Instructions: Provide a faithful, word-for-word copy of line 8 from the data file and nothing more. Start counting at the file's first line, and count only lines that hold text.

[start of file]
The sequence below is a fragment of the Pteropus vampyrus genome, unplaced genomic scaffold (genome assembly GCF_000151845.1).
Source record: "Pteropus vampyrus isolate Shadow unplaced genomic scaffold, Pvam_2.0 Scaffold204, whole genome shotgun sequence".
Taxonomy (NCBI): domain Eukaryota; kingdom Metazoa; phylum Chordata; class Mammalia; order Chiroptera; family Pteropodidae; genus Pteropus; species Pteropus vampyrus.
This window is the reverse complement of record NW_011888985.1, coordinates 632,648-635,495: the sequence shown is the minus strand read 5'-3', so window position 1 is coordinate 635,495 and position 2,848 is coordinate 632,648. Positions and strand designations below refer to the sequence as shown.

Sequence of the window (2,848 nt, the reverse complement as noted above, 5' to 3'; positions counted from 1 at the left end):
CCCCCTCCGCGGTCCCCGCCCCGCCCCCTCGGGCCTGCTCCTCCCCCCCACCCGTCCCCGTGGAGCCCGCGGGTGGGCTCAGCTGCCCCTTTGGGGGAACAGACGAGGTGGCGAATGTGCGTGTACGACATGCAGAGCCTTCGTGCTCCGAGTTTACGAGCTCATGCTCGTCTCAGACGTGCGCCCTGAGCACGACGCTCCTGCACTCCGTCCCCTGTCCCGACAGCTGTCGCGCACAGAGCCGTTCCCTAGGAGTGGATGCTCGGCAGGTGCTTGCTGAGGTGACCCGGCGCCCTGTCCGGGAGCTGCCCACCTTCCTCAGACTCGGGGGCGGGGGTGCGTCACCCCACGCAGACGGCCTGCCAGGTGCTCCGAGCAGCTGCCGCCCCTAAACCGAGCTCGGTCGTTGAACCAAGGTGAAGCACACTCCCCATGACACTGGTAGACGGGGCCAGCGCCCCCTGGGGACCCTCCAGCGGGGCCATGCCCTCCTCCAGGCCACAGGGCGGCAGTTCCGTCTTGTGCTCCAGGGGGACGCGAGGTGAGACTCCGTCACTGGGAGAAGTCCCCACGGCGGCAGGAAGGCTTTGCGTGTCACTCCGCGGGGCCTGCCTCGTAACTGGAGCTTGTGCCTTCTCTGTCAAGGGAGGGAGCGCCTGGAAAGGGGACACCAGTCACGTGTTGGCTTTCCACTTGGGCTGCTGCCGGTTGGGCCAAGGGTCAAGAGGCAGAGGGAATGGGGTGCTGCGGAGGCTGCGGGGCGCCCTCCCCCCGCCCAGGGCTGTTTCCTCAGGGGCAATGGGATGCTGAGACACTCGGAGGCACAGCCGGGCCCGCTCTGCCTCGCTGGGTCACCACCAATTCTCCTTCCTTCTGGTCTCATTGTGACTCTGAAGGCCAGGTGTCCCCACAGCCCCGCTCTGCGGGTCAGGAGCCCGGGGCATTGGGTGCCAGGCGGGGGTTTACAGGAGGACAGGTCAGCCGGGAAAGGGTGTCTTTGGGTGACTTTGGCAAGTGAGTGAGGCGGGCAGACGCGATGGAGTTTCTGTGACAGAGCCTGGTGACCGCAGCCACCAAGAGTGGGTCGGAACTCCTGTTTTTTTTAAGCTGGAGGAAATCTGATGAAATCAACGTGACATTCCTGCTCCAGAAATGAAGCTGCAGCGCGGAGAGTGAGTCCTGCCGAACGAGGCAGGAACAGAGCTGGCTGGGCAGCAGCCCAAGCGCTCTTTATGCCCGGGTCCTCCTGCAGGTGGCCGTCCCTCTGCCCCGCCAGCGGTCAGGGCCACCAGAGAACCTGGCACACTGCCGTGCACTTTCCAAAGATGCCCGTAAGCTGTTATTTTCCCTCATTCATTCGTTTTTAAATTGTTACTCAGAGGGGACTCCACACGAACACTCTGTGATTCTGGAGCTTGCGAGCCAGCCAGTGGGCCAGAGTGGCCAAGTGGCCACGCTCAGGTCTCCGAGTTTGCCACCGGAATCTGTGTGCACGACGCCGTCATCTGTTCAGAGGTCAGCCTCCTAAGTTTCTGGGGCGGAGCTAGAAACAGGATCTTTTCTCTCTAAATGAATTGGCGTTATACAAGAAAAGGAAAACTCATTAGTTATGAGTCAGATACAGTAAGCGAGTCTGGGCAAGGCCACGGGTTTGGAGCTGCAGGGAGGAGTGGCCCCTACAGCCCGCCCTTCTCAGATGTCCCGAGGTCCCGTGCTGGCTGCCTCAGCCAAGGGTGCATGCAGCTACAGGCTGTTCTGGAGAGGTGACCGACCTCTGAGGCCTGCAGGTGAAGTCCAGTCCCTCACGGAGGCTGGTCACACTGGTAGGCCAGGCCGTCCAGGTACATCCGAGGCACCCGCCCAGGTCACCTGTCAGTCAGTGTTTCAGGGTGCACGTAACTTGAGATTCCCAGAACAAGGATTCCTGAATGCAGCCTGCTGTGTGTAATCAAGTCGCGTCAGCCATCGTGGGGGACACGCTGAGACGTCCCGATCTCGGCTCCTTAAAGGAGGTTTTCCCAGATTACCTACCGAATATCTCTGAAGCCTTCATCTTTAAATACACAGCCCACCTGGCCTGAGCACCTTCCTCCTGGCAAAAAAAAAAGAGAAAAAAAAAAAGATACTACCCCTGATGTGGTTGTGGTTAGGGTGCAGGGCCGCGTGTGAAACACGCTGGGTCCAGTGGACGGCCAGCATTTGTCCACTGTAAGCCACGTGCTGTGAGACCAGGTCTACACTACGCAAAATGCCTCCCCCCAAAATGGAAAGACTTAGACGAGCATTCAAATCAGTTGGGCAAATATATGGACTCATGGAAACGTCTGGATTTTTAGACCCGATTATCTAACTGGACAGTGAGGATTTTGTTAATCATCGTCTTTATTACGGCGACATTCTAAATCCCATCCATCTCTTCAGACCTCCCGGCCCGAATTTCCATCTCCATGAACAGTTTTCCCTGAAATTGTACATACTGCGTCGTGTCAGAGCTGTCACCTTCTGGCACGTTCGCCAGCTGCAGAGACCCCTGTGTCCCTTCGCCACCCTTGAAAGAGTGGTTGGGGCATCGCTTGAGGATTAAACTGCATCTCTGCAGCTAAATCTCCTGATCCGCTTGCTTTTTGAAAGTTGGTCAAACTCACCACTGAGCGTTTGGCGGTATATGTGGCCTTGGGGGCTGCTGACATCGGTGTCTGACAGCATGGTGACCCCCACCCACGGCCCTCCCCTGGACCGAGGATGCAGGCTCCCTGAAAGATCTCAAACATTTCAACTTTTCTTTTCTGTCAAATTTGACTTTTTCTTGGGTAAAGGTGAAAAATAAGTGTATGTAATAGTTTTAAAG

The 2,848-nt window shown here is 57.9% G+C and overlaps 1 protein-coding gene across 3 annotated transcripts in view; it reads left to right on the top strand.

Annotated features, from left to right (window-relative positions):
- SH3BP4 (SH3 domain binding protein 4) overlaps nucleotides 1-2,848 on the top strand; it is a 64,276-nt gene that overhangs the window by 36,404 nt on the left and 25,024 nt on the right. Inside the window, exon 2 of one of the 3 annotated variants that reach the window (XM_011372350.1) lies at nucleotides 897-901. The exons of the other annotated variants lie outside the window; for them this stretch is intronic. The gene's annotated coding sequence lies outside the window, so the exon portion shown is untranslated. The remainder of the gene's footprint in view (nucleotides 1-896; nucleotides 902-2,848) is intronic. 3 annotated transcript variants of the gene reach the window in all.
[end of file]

Annotated features, from left to right (window-relative positions):